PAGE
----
Skip to content


The meaning of every Data Point must be directly resolvable to a machine-readable definition in verifiable formal logic.

A Data Point combines an object---using its Enterprise Knowledge Graph IRI (EKG/IRI) as its identifier---with the value of a property in some context. Hence, data is expressed at its most granular level for both data-at-rest and data-in-motion.

The property itself is always an IRI---often called predicate IRI---that refers to an object1 that represents "the meaning" of the given Data Point. This object has its own identity and is defined through further properties based on logic that allow information to be rigorously combined, queried and inferred. These properties that define properties---also called "axioms"---are standardized by means of the Web Ontology Language (OWL) by the World Wide Web Consortium (W3C) and are grouped into "OWL ontologies" for management purposes.


Expressing data at a granular level allows ultimate flexibility for it to be sliced, diced, combined and aggregated. This capability to combine and infer information is further enhanced by the use of property definitions built on logic. Having the properties themselves be objects that can be looked up means that all data is self-defining and carries its meaning with it. Since the information is self-defining there is no fixed schema for the EKG as a whole and it can non-disruptively incorporate additional knowledge.


Some further discovery, with subject matter experts and creators of source systems, is often needed to truly understand what a given set of data really means and what can be inferred from it. In other words you cannot rely on the name of a column in a spreadsheet. A deceptively simple column name such as "number of European customers" leaves open the meaning of "European" and "customer" and timing (when does one start and stop being a customer?). And different sources could have different interpretations of that same name. The benefit is consistency, accuracy and the ability to make sound business decisions.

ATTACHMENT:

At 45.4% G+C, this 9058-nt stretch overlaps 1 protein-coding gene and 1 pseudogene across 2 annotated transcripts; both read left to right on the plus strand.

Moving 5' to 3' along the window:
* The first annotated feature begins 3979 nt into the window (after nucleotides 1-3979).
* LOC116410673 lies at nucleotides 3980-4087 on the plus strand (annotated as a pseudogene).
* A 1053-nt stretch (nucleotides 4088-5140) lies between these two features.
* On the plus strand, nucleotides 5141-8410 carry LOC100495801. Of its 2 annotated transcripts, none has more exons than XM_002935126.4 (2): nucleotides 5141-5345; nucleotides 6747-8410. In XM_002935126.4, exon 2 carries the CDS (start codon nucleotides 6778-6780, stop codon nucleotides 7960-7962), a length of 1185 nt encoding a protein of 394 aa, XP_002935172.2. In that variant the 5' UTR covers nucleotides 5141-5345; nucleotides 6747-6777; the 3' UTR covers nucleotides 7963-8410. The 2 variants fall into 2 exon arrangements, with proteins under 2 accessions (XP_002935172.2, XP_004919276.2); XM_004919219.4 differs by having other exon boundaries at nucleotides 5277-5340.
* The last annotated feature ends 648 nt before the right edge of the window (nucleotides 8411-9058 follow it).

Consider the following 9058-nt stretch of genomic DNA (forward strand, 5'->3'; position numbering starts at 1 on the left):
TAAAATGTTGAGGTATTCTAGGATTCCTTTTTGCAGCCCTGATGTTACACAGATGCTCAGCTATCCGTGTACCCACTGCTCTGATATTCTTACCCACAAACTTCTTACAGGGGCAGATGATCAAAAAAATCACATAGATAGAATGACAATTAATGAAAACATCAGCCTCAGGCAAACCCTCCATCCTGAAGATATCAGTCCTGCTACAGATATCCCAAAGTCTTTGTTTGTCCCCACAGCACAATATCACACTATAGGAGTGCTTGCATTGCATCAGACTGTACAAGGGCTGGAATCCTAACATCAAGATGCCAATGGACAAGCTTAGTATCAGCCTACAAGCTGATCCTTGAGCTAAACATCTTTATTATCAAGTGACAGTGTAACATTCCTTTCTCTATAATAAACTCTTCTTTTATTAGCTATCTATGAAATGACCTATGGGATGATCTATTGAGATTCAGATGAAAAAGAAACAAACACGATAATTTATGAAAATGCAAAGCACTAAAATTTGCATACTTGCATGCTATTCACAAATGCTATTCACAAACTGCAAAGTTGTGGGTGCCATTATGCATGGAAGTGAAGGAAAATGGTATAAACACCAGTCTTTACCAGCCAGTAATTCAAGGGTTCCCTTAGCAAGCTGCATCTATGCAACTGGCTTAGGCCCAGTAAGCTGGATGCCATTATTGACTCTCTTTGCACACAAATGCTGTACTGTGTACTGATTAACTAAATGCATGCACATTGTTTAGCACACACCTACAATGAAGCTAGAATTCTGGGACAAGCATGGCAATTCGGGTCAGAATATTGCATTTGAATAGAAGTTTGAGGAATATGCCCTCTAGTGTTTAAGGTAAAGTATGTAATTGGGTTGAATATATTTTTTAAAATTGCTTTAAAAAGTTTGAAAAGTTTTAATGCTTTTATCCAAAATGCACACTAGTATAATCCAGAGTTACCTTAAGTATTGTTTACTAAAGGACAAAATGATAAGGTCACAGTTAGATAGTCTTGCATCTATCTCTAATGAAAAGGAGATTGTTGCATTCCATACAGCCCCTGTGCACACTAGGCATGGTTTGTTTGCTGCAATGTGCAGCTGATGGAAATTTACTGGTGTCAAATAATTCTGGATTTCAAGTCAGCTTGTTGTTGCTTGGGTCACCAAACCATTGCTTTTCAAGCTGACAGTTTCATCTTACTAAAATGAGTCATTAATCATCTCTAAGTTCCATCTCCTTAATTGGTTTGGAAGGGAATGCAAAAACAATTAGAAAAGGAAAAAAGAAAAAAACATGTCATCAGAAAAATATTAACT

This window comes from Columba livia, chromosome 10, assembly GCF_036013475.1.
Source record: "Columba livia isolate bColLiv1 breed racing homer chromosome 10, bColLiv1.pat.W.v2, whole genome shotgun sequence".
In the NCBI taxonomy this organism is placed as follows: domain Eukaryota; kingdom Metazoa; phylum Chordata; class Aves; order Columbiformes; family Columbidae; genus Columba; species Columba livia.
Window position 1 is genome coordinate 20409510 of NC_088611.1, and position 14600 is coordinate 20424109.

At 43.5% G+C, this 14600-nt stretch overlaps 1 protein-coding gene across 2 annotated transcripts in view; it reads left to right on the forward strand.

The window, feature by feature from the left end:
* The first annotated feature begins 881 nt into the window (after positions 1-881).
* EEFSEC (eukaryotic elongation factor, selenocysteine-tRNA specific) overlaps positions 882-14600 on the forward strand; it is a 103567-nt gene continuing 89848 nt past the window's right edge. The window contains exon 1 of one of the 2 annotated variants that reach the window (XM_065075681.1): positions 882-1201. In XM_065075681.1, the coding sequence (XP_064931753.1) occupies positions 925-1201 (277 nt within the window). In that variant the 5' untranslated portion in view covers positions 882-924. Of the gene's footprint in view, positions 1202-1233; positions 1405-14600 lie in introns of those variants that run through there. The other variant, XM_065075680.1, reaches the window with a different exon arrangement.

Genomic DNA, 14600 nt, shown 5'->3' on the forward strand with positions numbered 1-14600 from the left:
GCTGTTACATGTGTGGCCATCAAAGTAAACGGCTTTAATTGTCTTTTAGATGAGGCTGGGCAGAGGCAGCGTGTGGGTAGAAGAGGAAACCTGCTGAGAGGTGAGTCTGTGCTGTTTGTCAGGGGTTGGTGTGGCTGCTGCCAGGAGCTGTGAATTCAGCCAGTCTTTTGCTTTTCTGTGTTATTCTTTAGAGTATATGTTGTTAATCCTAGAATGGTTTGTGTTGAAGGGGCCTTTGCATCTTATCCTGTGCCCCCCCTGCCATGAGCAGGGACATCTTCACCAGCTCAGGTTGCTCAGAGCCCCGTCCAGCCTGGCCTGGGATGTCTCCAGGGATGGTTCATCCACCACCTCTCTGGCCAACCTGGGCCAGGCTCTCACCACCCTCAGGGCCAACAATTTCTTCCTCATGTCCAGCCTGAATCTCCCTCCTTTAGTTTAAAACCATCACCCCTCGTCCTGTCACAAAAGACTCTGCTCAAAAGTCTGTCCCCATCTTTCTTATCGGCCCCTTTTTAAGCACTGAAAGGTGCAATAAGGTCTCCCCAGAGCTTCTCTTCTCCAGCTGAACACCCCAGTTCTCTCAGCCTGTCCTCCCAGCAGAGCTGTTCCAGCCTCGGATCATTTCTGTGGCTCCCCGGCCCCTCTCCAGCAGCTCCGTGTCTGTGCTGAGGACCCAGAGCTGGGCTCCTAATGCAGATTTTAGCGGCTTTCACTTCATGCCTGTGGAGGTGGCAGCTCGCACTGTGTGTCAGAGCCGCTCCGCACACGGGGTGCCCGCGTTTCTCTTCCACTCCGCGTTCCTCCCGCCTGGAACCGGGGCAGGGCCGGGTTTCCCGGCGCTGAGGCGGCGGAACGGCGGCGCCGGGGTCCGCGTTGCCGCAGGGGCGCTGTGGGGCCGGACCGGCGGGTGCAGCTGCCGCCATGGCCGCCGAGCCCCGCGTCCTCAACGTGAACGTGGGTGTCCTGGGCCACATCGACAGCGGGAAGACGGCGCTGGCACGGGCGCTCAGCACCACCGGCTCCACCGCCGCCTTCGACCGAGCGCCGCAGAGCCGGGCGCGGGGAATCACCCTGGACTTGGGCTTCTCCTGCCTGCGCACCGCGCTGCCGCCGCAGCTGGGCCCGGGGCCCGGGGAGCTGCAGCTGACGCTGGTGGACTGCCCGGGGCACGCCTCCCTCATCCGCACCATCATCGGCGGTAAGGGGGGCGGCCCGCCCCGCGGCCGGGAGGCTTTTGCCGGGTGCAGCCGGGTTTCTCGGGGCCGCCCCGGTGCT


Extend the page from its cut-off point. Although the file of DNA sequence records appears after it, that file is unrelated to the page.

At higher levels of EKG/Platform maturity (level 4 and 5 to be exact) the term "Data Point" may in fact become a more complex data structure that is used "on the wire" that represents the Data Point at a more "holistic" level, profoundly supporting Multiple Versions of the Truth (MVOT).

Since an EKG supports many datasets that have overlapping information coming from multiple sources, there could be:

  1. multiple EKG identifiers (\glspl{ekg:iri}) for the same object
  2. One object can have multiple identifiers that can be linked together2 and therefore be rightfully addressable with any of these identifiers.
  3. multiple definitions of meaning
    • One property of an object can have multiple definitions of meaning, for instance "legal name" can be defined in multiple ontologies and be semantically equivalent3 or one property can be defined as a sub-property of another but broader semantic definition4.
  4. multiple equal or different values coming from multiple sources
  5. multiple versions over time of those values (temporality)

For each of these four "axes"---identity, meaning, source, and temporality---you could have multiple options to choose from even while logically, from a user perspective, it's the same data point.

Advanced client applications, services or AIs can use these Data Points to perform last-minute "at the edge" computations around finding the right value from the right timeline and source with the right quality for the given context.

  1. the official term in the W3C RDF standard for this object is "resource" 

  2. for instance via owl:sameAs i.e. "Individual Equality

  3. See Equivalent Object Properties or Equivalent Data Properties 

  4. See Data Subproperties